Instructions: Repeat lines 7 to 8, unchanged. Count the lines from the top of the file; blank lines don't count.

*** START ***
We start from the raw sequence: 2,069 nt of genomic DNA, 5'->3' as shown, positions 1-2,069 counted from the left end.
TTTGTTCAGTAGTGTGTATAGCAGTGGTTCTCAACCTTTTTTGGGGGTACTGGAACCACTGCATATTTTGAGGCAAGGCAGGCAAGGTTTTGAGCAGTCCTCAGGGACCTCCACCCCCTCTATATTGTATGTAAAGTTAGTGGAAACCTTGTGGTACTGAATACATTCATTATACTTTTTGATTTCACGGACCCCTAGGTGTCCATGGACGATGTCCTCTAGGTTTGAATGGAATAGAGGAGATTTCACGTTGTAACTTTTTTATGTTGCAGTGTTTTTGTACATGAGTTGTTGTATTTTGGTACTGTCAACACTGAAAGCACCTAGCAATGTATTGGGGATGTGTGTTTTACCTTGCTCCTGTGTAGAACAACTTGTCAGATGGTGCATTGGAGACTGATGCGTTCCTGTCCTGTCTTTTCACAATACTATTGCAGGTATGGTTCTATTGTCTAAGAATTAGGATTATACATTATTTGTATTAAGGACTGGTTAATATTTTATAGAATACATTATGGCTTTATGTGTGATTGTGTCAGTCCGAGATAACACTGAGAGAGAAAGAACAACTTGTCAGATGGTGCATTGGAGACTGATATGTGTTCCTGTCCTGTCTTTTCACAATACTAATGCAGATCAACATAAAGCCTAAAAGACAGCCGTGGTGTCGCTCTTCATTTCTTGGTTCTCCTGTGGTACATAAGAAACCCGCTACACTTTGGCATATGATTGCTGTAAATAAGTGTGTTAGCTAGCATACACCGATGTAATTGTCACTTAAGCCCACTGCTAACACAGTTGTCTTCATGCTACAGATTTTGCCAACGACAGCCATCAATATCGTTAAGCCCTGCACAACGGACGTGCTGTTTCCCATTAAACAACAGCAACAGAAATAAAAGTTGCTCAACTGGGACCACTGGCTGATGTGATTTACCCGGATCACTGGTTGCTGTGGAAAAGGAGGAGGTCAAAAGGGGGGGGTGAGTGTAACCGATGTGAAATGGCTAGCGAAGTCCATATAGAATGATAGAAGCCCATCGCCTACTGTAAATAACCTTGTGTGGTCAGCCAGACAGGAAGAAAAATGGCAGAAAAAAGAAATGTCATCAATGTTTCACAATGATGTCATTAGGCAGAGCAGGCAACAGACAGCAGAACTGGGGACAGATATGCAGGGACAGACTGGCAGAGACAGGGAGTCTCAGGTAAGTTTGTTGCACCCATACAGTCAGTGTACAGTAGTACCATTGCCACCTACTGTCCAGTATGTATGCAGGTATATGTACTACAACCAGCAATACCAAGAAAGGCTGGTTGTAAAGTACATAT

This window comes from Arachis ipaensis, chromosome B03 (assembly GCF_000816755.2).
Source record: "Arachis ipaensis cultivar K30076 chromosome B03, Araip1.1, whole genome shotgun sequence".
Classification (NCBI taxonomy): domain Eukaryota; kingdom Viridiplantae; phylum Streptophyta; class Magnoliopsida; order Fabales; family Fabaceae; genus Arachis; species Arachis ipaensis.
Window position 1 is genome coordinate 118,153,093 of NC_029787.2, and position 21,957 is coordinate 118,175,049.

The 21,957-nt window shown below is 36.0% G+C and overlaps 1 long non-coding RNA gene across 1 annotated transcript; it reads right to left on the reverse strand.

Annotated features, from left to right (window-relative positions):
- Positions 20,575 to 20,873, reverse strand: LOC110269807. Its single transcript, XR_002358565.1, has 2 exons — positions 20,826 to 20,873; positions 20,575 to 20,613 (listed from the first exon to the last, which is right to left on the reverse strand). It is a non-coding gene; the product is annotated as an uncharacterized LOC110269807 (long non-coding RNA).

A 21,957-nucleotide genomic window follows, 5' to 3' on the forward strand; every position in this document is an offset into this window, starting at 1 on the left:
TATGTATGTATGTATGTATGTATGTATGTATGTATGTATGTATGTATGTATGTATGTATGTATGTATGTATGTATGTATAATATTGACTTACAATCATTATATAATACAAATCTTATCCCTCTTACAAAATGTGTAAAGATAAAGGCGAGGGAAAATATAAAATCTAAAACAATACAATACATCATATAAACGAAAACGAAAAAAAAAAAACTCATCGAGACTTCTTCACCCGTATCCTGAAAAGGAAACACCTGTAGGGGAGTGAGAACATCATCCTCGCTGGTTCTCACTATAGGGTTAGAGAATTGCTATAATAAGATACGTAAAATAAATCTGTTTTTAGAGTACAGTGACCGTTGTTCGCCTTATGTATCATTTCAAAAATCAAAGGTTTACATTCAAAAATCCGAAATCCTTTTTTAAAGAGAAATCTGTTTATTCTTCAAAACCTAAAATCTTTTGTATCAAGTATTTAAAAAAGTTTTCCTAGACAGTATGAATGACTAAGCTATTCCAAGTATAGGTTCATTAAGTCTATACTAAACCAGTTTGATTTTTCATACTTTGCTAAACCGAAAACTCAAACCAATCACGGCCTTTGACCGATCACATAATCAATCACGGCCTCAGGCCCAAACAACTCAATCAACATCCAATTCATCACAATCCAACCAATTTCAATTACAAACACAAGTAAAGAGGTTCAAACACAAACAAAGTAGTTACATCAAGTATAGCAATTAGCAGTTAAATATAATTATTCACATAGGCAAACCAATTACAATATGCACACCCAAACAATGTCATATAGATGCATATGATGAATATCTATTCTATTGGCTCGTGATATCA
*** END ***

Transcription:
The 21,957-nt window shown below is 36.0% G+C and overlaps 1 long non-coding RNA gene across 1 annotated transcript; it reads right to left on the reverse strand.

Annotated features, from left to right (window-relative positions):